The gospel was spreading, bearing fruit and increasing. It was not owned by one group or culture. Faith in Christ was not just for the Jews.  Jesus had come to save people of all nations. It is not an American religion, or British religion, or Nigerian religion or Spanish religion. It is a relationship with Jesus Christ that has been made available by the Creator of all nations to the people of all nations. That is the powerful result of the preached gospel. Some people groups may be more resistant than others, but the gospel has the power to reach people of every nation, tribe, and tongue. It continued bearing fruit in the lives of those in the church in Colossae but surely they were encouraged when they heard that they were not alone. Christ was bearing fruit in churches and lives around the world... And it was increasing.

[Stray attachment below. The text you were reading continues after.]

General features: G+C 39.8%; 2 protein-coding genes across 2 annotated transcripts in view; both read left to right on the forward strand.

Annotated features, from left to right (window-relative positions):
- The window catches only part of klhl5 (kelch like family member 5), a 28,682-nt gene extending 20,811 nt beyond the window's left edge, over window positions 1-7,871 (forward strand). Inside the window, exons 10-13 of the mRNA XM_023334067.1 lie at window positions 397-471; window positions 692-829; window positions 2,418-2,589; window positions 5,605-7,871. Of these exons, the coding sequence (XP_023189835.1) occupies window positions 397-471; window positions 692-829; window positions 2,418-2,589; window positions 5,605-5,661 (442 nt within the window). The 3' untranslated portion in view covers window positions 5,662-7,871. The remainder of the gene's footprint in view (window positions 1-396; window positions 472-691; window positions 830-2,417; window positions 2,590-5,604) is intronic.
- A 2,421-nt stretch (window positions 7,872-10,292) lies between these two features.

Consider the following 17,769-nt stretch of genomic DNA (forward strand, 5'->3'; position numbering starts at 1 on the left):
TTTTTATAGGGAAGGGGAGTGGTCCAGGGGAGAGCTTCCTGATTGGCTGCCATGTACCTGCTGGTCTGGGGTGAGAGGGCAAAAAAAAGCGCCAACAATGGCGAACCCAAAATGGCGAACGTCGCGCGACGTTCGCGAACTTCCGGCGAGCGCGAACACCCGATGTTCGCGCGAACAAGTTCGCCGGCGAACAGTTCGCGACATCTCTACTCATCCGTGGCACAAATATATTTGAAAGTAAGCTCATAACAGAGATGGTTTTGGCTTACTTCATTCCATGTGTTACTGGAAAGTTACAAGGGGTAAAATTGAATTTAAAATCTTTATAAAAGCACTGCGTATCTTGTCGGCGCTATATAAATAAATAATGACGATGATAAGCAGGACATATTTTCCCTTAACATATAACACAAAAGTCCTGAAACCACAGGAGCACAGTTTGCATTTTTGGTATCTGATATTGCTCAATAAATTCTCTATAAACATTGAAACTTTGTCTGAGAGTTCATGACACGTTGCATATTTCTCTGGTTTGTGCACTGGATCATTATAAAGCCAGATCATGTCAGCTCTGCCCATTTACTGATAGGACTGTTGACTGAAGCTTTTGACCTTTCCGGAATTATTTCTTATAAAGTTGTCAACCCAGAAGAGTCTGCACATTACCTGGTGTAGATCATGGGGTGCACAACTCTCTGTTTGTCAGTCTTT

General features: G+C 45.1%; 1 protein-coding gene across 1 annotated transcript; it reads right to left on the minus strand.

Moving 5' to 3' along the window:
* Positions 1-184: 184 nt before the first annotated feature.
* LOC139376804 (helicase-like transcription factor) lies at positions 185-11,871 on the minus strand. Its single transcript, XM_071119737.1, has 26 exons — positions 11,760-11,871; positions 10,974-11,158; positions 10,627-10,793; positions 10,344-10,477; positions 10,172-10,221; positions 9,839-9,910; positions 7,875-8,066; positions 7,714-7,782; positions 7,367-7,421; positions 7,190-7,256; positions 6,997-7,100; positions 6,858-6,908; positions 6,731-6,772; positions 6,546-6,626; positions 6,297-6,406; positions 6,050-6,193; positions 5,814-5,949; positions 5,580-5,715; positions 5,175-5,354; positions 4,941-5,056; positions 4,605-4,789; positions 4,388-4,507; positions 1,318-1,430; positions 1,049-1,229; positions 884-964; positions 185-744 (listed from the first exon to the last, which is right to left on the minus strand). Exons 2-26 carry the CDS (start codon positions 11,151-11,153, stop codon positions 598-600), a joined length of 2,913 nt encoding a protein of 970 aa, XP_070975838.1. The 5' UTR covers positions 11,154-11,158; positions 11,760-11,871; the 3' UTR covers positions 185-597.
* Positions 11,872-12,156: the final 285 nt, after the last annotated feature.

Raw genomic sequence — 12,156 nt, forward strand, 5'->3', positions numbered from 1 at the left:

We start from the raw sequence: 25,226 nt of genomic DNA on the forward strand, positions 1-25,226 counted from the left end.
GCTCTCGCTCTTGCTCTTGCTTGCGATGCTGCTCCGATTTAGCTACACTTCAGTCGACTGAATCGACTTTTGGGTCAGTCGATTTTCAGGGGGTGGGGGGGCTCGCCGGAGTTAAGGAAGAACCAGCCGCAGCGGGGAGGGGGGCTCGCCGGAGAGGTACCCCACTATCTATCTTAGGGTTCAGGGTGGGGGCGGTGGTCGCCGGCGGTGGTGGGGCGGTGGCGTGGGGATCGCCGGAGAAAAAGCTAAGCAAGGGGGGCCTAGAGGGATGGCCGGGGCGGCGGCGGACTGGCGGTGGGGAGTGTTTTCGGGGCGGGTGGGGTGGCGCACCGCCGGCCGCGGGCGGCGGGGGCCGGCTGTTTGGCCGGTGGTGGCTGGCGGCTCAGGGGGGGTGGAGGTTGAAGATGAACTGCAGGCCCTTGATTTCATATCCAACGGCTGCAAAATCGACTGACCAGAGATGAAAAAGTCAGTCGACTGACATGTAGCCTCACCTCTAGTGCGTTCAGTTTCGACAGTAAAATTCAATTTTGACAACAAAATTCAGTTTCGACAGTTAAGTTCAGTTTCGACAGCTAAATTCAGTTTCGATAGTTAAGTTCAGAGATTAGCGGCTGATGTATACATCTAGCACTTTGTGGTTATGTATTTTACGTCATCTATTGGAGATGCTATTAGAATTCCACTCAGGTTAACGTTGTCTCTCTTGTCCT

That is the encouragement we gain when we come together. Maybe you know of no other Christians in your school. Maybe you know of no other Christian at your work. Maybe you are the only Christian in your home or in your neighborhood. As we come together each Sunday and sit with other believers we are reminded that we are not alone. As we hear the prayers and the testimonies of God´s people we are strengthened to go out into the world once again and be salt and light. As we participate in one of the Bible studies we are strengthened by the faith of others.